, Volume 56, Issue 3, pp 813–833 | Cite as

Boys, Girls, and Grandparents: The Impact of the Sex of Preschool-Aged Children on Family Living Arrangements and Maternal Labor Supply

  • Ang SunEmail author
  • Chuanchuan Zhang
  • Xiangting Hu


In this study, we consider household decision-making on living arrangements and maternal labor supply in extended families with young children. In such a context, decision-making is driven by the concerns that the companionship of children is a household public good and that family members share childcare and related domestic duties. The incentive to share children’s companionship is affected by son preference, whereas the economic motive of labor division hinges on the potential wage rate of the mother. Both channels play important roles in households with mothers whose wage rates are high, while sharing the companionship of (grand) sons is the main driving force in households with mothers whose wage rates are low. Using China Health and Nutrition Survey (CHNS) data, we find that among less-educated mothers, the incidence of a family coresiding with the paternal grandmother is at least 8.6 percentage points higher if the firstborn is a boy. At the same time, maternal labor supply increases by 2.9 days per month. By contrast, for educated mothers, the propensity for coresidence is higher, the working hours are longer, and the impact of the child’s sex is not significant. Our study not only provides a better understanding of the demographic and economic factors determining coresidence and intrahousehold time allocations but also lends empirical support to policies aiming to increase female labor supply and improve the well-being of girls.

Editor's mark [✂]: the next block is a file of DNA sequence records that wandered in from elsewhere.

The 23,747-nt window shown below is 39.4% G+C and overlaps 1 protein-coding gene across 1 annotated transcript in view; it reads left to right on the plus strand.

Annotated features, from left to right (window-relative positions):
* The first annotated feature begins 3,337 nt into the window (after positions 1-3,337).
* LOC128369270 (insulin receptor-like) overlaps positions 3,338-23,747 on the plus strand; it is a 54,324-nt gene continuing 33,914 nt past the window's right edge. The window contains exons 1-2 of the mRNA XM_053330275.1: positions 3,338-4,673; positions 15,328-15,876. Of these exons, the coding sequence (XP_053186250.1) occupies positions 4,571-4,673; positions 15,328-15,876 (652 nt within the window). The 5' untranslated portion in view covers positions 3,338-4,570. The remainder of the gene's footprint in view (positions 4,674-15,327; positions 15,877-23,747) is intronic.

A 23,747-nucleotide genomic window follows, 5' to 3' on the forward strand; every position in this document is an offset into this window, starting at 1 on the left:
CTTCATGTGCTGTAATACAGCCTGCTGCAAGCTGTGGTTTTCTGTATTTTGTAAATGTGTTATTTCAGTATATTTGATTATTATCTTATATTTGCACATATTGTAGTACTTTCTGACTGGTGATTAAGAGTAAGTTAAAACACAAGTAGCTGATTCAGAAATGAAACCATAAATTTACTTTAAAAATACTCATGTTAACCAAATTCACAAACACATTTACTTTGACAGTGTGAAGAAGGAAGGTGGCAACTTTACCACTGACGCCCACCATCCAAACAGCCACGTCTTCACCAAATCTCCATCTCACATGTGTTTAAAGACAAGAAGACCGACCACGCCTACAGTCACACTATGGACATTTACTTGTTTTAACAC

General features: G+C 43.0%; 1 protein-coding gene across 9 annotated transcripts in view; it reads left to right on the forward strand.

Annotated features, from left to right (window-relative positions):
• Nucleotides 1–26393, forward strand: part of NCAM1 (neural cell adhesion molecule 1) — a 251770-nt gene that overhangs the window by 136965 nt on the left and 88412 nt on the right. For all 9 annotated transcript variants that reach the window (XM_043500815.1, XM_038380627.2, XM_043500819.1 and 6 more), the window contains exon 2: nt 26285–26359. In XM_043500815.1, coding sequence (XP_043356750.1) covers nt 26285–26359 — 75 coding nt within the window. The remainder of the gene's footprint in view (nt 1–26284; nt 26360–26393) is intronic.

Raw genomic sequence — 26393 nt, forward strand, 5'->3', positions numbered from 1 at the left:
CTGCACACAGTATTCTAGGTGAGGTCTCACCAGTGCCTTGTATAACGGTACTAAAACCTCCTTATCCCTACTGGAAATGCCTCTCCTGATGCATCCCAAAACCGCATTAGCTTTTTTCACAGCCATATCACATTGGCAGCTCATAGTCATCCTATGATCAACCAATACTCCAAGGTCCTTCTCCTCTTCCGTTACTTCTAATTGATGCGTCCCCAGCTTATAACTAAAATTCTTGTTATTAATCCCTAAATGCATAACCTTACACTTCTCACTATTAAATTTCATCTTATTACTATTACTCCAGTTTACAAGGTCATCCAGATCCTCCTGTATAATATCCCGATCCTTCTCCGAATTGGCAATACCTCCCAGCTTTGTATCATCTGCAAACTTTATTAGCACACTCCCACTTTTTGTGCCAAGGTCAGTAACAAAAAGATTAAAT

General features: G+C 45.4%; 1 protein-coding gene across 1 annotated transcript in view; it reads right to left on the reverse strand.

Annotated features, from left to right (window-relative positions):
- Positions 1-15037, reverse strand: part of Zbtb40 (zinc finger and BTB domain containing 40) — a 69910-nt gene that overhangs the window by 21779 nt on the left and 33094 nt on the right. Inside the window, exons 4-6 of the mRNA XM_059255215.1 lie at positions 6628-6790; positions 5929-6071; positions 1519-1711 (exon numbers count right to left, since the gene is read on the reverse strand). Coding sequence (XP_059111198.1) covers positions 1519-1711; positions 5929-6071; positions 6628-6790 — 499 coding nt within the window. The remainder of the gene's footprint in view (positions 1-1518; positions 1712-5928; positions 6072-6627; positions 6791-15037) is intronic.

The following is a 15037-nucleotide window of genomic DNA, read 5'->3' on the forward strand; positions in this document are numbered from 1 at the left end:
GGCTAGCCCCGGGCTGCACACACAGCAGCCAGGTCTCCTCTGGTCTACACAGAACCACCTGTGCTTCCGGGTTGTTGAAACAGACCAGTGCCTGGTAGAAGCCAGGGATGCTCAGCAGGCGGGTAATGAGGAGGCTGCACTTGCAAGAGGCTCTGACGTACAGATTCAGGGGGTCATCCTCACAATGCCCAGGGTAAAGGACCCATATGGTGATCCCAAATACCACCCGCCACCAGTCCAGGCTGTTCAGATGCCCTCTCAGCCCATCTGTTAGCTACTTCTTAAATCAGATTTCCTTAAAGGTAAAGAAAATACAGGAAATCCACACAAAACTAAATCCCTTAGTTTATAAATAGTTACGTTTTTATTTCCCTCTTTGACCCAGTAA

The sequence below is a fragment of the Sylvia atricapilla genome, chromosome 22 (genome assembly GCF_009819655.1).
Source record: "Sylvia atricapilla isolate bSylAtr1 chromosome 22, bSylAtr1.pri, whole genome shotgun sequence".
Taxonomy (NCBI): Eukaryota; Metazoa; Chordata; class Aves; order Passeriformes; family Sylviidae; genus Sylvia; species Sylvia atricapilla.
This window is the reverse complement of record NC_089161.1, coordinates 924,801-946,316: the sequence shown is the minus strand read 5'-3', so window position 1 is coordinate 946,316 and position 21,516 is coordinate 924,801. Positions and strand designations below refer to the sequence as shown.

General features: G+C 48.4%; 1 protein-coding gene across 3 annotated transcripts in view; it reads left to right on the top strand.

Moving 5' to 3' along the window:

Living arrangements Gender inequality Childcare Maternal labor supply 



Ang Sun acknowledges financial support from the National Natural Science Foundation of China (71703187). Chuanchuan Zhang acknowledges financial support from the National Natural Science Foundation of China (71503282) and the Fok Ying-Tong Education Foundation for Young Teachers in the Higher Education Institutions of China. Ang Sun and Chuanchuan Zhang are the co-corresponding authors of this paper.

Supplementary material

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Copyright information

© Population Association of America 2019

Authors and Affiliations

  1. 1.Renmin University of ChinaBeijingChina
  2. 2.School of EconomicsCentral University of Finance and EconomicsBeijingChina
  3. 3.School of EconomicsHarbin Institute of TechnologyShenzhenChina

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